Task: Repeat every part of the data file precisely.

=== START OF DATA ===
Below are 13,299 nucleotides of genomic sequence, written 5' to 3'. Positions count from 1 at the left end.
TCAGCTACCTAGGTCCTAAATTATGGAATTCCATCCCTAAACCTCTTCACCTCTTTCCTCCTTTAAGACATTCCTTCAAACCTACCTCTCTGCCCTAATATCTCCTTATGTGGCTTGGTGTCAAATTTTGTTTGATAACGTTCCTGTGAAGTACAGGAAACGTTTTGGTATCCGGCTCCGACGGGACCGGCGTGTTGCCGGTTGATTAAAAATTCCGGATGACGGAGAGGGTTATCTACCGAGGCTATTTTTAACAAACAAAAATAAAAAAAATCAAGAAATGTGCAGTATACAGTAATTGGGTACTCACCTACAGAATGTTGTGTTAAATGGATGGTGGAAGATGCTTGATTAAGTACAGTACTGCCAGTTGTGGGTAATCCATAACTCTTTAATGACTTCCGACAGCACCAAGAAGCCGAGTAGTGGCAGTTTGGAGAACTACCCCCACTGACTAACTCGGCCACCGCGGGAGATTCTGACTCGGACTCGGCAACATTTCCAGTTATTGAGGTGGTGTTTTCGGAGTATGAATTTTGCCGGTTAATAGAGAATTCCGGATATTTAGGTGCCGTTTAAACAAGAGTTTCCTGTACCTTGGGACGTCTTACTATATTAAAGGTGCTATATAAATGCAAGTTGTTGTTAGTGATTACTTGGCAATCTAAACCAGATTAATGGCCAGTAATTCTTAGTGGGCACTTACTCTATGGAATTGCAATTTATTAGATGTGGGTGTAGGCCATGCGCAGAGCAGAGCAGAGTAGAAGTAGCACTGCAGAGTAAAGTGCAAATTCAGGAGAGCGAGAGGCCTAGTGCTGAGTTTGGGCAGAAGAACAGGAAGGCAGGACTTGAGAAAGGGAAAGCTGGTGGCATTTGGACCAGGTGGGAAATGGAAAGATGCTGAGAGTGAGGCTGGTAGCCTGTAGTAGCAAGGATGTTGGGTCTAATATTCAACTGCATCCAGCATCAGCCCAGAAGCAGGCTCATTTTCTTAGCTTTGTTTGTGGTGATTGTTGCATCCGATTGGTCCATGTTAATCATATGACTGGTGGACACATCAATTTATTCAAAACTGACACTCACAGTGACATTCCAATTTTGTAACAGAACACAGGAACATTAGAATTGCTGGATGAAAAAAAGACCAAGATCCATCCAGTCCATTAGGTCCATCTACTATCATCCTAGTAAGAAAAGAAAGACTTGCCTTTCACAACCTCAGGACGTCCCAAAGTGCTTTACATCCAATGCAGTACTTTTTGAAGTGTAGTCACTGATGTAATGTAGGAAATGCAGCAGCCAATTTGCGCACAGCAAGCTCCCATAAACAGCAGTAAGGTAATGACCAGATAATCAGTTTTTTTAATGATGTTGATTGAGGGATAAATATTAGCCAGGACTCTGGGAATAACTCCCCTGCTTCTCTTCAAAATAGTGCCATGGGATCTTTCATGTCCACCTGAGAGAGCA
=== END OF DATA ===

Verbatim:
Below are 13,299 nucleotides of genomic sequence, written 5' to 3'. Positions count from 1 at the left end.
TCAGCTACCTAGGTCCTAAATTATGGAATTCCATCCCTAAACCTCTTCACCTCTTTCCTCCTTTAAGACATTCCTTCAAACCTACCTCTCTGCCCTAATATCTCCTTATGTGGCTTGGTGTCAAATTTTGTTTGATAACGTTCCTGTGAAGTACAGGAAACGTTTTGGTATCCGGCTCCGACGGGACCGGCGTGTTGCCGGTTGATTAAAAATTCCGGATGACGGAGAGGGTTATCTACCGAGGCTATTTTTAACAAACAAAAATAAAAAAAATCAAGAAATGTGCAGTATACAGTAATTGGGTACTCACCTACAGAATGTTGTGTTAAATGGATGGTGGAAGATGCTTGATTAAGTACAGTACTGCCAGTTGTGGGTAATCCATAACTCTTTAATGACTTCCGACAGCACCAAGAAGCCGAGTAGTGGCAGTTTGGAGAACTACCCCCACTGACTAACTCGGCCACCGCGGGAGATTCTGACTCGGACTCGGCAACATTTCCAGTTATTGAGGTGGTGTTTTCGGAGTATGAATTTTGCCGGTTAATAGAGAATTCCGGATATTTAGGTGCCGTTTAAACAAGAGTTTCCTGTACCTTGGGACGTCTTACTATATTAAAGGTGCTATATAAATGCAAGTTGTTGTTAGTGATTACTTGGCAATCTAAACCAGATTAATGGCCAGTAATTCTTAGTGGGCACTTACTCTATGGAATTGCAATTTATTAGATGTGGGTGTAGGCCATGCGCAGAGCAGAGCAGAGTAGAAGTAGCACTGCAGAGTAAAGTGCAAATTCAGGAGAGCGAGAGGCCTAGTGCTGAGTTTGGGCAGAAGAACAGGAAGGCAGGACTTGAGAAAGGGAAAGCTGGTGGCATTTGGACCAGGTGGGAAATGGAAAGATGCTGAGAGTGAGGCTGGTAGCCTGTAGTAGCAAGGATGTTGGGTCTAATATTCAACTGCATCCAGCATCAGCCCAGAAGCAGGCTCATTTTCTTAGCTTTGTTTGTGGTGATTGTTGCATCCGATTGGTCCATGTTAATCATATGACTGGTGGACACATCAATTTATTCAAAACTGACACTCACAGTGACATTCCAATTTTGTAACAGAACACAGGAACATTAGAATTGCTGGATGAAAAAAAGACCAAGATCCATCCAGTCCATTAGGTCCATCTACTATCATCCTAGTAAGAAAAGAAAGACTTGCCTTTCACAACCTCAGGACGTCCCAAAGTGCTTTACATCCAATGCAGTACTTTTTGAAGTGTAGTCACTGATGTAATGTAGGAAATGCAGCAGCCAATTTGCGCACAGCAAGCTCCCATAAACAGCAGTAAGGTAATGACCAGATAATCAGTTTTTTTAATGATGTTGATTGAGGGATAAATATTAGCCAGGACTCTGGGAATAACTCCCCTGCTTCTCTTCAAAATAGTGCCATGGGATCTTTCATGTCCACCTGAGAGAGCA